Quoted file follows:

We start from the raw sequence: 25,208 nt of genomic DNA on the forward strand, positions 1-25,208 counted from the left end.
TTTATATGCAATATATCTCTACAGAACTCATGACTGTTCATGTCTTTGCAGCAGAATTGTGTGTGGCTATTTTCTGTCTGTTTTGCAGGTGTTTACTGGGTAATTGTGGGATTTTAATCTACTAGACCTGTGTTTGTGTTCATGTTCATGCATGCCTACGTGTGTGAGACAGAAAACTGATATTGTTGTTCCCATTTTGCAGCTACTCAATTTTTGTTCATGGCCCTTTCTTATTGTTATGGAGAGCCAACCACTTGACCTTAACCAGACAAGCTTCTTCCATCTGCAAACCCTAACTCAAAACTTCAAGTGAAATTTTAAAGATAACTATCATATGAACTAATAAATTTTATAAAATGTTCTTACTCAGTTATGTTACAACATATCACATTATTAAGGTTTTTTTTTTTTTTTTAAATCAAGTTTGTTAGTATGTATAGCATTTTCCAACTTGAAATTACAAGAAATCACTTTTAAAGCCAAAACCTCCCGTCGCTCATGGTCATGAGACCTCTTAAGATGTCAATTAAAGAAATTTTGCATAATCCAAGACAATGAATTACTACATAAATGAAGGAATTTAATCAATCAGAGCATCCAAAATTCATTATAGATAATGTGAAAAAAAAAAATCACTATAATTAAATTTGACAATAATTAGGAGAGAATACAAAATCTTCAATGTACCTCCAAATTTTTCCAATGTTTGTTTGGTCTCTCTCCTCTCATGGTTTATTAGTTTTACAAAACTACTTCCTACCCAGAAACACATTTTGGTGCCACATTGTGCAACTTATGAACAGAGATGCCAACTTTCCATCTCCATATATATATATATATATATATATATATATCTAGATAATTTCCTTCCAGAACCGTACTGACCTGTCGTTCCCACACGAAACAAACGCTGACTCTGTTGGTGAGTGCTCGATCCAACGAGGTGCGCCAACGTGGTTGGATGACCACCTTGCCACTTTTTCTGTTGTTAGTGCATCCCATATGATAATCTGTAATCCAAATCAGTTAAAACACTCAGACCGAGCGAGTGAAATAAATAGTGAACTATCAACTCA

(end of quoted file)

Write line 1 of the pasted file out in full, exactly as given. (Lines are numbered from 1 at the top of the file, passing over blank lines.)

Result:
We start from the raw sequence: 25,208 nt of genomic DNA on the forward strand, positions 1-25,208 counted from the left end.